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Leaky Slave Cylinder Line


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Hey Guys,


I am having a problem with my slave cylinder. I have a Scarab bell housing attaching a Muncie M21 4-Spd to a 327 Chevy motor in my '72 Z. I have recently replaced the clutch slave cylinder, clutch master and the lines in between. The master is a stock '72 replacement unit. The slave is from a late '70's 210 model. The upper hydraulic line is steel with the correct fittings and the lower line is the proper rubber replacement from Victoria Brit. This car has had the Chevy driveline and Scarab bell housing since 1978 (I built it for a friend back then), so I just copied the parts that were already there.


The difficulty that I'm having is with leakage around the copper washer that seals the lower rubber line to the inlet port on the slave cylinder. It is a tiny leak, but enough to introduce air into the system so that the trans gets tough to put into gear after a drive. I have never seen such a stubborn leak! The threads on the cylinder and on the line go together fine with no slop, and the washer seats nicely around the threaded part of the hose and the gasket surfaces of both the hose and the cylinder are clean and burr-free. I have used several copper washers of varying thicknesses but the leak keeps returning. I am not stacking the washers, either. Any help would be greatly appreciated. Sorry for such a long post, I just wanted to give a thorough description.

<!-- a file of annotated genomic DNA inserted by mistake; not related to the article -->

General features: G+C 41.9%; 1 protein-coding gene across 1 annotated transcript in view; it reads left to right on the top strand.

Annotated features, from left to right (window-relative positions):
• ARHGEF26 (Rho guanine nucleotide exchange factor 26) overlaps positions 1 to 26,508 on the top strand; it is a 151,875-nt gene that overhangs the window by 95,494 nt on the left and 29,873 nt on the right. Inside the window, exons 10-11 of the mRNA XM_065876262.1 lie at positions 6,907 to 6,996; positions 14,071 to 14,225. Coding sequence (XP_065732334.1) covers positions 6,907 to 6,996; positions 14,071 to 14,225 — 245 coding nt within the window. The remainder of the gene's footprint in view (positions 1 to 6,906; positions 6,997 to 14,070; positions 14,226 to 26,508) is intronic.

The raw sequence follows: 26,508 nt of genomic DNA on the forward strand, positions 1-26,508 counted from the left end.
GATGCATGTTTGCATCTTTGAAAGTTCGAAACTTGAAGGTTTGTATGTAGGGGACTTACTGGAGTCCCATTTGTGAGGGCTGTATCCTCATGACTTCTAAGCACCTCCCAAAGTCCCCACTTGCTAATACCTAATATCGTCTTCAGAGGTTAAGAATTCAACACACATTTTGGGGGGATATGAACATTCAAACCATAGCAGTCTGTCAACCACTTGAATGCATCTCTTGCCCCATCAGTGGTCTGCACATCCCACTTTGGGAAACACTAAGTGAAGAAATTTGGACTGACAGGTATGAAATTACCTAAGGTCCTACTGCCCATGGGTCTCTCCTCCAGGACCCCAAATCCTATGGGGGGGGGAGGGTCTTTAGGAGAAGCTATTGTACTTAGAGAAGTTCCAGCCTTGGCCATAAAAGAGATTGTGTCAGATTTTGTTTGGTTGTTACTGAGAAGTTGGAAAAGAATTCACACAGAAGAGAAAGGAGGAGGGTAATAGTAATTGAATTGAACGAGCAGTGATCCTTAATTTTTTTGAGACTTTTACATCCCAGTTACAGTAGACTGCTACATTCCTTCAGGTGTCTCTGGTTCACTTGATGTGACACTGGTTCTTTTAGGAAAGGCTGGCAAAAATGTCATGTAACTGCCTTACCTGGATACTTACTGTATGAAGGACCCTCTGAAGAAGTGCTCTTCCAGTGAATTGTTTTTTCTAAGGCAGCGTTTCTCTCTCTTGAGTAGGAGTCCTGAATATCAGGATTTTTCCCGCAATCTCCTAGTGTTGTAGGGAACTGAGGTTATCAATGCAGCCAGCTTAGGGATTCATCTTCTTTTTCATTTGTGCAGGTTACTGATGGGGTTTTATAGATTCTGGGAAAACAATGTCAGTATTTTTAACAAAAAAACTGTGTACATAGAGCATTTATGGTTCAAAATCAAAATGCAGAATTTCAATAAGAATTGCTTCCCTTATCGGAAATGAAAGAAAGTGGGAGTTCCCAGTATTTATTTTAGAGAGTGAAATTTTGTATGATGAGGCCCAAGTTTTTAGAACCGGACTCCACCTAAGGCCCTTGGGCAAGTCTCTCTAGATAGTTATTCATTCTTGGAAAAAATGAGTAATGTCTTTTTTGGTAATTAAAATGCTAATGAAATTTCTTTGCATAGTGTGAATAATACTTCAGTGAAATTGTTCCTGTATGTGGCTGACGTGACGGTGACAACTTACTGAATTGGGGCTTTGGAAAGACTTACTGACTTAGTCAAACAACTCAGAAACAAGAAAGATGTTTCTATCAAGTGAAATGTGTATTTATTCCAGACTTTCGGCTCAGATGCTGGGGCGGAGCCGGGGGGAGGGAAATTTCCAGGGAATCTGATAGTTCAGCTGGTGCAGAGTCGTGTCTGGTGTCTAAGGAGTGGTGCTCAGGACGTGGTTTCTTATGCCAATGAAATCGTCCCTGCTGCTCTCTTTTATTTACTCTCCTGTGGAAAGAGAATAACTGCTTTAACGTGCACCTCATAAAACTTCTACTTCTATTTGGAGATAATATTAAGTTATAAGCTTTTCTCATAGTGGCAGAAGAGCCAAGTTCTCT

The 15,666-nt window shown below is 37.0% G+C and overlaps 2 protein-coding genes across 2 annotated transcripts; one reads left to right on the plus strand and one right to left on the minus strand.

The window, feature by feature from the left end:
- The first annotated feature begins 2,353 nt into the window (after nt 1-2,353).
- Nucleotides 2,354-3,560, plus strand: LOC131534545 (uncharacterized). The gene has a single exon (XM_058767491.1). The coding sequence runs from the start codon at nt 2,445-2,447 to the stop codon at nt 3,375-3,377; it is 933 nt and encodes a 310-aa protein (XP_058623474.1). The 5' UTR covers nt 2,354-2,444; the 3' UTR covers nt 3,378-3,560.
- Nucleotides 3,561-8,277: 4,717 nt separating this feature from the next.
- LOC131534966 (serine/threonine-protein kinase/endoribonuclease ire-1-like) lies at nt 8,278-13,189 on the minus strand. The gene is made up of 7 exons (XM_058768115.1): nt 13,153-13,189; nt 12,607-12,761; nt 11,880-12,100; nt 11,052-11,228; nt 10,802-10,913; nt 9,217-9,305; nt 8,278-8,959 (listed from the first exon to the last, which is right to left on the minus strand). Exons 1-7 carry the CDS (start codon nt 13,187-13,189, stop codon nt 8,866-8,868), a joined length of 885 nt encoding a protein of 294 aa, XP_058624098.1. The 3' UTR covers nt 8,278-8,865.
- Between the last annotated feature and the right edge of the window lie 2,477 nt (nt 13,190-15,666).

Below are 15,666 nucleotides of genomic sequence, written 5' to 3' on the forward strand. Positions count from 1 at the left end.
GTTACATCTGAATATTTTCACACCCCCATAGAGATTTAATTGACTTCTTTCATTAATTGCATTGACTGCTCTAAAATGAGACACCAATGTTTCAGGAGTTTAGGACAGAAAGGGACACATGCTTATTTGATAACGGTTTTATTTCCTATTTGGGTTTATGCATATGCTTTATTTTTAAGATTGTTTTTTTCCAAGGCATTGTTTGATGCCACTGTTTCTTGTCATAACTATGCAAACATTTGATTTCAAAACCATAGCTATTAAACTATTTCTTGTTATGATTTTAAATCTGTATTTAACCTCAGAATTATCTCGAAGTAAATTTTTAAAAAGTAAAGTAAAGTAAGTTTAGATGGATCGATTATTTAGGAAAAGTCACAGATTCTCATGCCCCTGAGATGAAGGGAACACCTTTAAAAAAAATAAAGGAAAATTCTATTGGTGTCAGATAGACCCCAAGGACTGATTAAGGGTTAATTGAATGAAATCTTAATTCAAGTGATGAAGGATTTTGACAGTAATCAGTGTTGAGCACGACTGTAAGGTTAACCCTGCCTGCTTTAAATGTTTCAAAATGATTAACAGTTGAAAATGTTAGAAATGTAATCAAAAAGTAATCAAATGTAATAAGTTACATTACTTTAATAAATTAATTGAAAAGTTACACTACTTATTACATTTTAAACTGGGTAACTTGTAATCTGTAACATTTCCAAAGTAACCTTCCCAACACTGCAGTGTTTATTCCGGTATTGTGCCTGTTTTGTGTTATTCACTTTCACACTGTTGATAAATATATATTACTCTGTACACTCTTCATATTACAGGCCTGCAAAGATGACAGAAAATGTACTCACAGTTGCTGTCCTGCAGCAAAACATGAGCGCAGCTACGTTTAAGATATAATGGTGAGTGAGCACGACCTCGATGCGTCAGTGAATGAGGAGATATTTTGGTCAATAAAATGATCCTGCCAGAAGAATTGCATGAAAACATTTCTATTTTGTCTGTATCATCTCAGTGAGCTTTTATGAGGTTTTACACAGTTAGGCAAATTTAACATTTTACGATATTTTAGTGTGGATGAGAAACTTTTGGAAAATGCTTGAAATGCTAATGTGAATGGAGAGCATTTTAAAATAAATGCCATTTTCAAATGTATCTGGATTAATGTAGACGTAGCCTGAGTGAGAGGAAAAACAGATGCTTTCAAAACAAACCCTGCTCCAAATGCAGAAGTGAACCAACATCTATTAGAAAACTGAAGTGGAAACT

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Well, I looked very closely at the inlet port of the Slave Cylinder and found nothing out of the ordinary, with the exception of a slight amount of rust at the bottom part of the hole. It was not in the threads, but in the conical indentation made by the drilling operation prior to threading during manufacture. This is no big deal considering that the sealing surfaces are between the shoulder of the inlet hose and the machined boss around the inlet port, which is sealed with a copper gasket. With that in mind, I took a closer look at the machined seat for the bleeder screw. Sure enough, there was a tiny streak of rust on the bleeder screw seat! Upon closer examination with a bore scope and a magnifier, that streak of rust is a tiny channel that is letting a small amount of fluid out and air in. Further examination using Prussian Blue revealed that the bleeder screw is not seating properly either, mostly due to this rust. I have another cylinder on order, of course with a week's wait.

I have been bitten yet again by the new part demon! Why doesn't anything work right the 1st time? Oh well......




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